From violation to misdemeanor/felony

Certain crimes, considered by society to be serious in nature, are identified as felonies, and can carry substantial penalties, including substantial fines and prison time.

Felony Defined

As a general rule, felony offenses are those which carry a potential prison term of more than one year. A felony is considered to be a wrong against society as a whole, and the state, in the person of a prosecutor or district attorney, brings all legal action related to felony prosecutions. Conviction of a felony can lead to further restrictions, including the loss of the right to vote, as well as disqualification for ownership of firearms.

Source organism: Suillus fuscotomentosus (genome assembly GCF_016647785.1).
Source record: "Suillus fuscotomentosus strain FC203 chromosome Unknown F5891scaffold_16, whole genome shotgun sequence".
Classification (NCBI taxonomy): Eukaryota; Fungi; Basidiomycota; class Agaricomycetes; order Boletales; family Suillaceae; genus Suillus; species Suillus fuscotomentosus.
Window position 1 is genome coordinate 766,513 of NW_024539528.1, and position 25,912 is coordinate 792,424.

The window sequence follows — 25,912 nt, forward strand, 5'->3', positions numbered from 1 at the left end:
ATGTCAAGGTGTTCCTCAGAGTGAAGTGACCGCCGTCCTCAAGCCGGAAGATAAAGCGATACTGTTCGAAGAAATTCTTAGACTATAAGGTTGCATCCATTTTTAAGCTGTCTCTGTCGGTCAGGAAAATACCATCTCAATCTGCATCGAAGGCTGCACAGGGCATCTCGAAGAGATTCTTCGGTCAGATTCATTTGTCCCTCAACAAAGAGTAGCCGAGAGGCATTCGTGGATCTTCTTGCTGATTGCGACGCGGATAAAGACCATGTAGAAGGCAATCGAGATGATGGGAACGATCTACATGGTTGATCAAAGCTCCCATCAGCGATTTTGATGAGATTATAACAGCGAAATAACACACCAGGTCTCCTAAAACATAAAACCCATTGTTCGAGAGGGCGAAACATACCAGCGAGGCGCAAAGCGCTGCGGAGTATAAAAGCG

Examples of Felonies

Certain crimes, by their very nature, are considered so heinous or severe that they are always considered felonies. Homicide, kidnapping and burglary are examples. In most other instances, whether or not an illegal act constitutes a felony depends on the severity of the crime. With theft crimes, it’s the dollar amount—which varies from state to state—that distinguishes between grand theft/grand larceny, a felony, and petty theft/petty larceny, a misdemeanor.

Most felony charges involve some harm or threat of harm to another person. Many jurisdictions punish repeat offenses for certain crimes, such as DUI, as felonies, even though a first offense may be a misdemeanor.